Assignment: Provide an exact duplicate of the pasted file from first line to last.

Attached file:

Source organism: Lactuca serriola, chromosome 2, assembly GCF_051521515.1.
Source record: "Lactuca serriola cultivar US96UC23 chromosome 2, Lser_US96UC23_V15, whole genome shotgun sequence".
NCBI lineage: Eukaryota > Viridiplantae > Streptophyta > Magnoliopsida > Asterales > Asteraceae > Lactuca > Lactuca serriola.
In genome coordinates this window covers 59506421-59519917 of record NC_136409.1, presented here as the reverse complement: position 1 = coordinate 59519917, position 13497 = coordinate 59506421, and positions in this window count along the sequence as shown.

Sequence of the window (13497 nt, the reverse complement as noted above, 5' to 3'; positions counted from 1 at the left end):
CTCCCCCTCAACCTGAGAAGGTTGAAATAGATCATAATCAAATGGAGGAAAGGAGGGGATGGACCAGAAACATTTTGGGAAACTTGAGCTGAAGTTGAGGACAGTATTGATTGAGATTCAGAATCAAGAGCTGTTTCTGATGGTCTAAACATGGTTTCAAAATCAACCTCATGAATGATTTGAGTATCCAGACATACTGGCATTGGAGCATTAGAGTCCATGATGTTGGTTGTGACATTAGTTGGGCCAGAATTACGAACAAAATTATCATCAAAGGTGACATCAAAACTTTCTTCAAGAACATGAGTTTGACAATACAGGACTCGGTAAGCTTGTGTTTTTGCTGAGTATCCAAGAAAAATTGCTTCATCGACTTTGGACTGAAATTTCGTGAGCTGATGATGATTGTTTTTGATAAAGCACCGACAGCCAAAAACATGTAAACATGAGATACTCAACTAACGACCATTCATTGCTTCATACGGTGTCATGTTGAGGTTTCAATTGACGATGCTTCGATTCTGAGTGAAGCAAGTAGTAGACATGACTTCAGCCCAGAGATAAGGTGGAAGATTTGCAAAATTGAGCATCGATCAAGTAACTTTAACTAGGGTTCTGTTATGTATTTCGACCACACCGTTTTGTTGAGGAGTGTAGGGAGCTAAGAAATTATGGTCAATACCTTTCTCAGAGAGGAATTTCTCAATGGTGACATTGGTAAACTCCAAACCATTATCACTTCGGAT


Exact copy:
Source organism: Lactuca serriola, chromosome 2, assembly GCF_051521515.1.
Source record: "Lactuca serriola cultivar US96UC23 chromosome 2, Lser_US96UC23_V15, whole genome shotgun sequence".
NCBI lineage: Eukaryota > Viridiplantae > Streptophyta > Magnoliopsida > Asterales > Asteraceae > Lactuca > Lactuca serriola.
In genome coordinates this window covers 59506421-59519917 of record NC_136409.1, presented here as the reverse complement: position 1 = coordinate 59519917, position 13497 = coordinate 59506421, and positions in this window count along the sequence as shown.

Sequence of the window (13497 nt, the reverse complement as noted above, 5' to 3'; positions counted from 1 at the left end):
CTCCCCCTCAACCTGAGAAGGTTGAAATAGATCATAATCAAATGGAGGAAAGGAGGGGATGGACCAGAAACATTTTGGGAAACTTGAGCTGAAGTTGAGGACAGTATTGATTGAGATTCAGAATCAAGAGCTGTTTCTGATGGTCTAAACATGGTTTCAAAATCAACCTCATGAATGATTTGAGTATCCAGACATACTGGCATTGGAGCATTAGAGTCCATGATGTTGGTTGTGACATTAGTTGGGCCAGAATTACGAACAAAATTATCATCAAAGGTGACATCAAAACTTTCTTCAAGAACATGAGTTTGACAATACAGGACTCGGTAAGCTTGTGTTTTTGCTGAGTATCCAAGAAAAATTGCTTCATCGACTTTGGACTGAAATTTCGTGAGCTGATGATGATTGTTTTTGATAAAGCACCGACAGCCAAAAACATGTAAACATGAGATACTCAACTAACGACCATTCATTGCTTCATACGGTGTCATGTTGAGGTTTCAATTGACGATGCTTCGATTCTGAGTGAAGCAAGTAGTAGACATGACTTCAGCCCAGAGATAAGGTGGAAGATTTGCAAAATTGAGCATCGATCAAGTAACTTTAACTAGGGTTCTGTTATGTATTTCGACCACACCGTTTTGTTGAGGAGTGTAGGGAGCTAAGAAATTATGGTCAATACCTTTCTCAGAGAGGAATTTCTCAATGGTGACATTGGTAAACTCCAAACCATTATCACTTCGGAT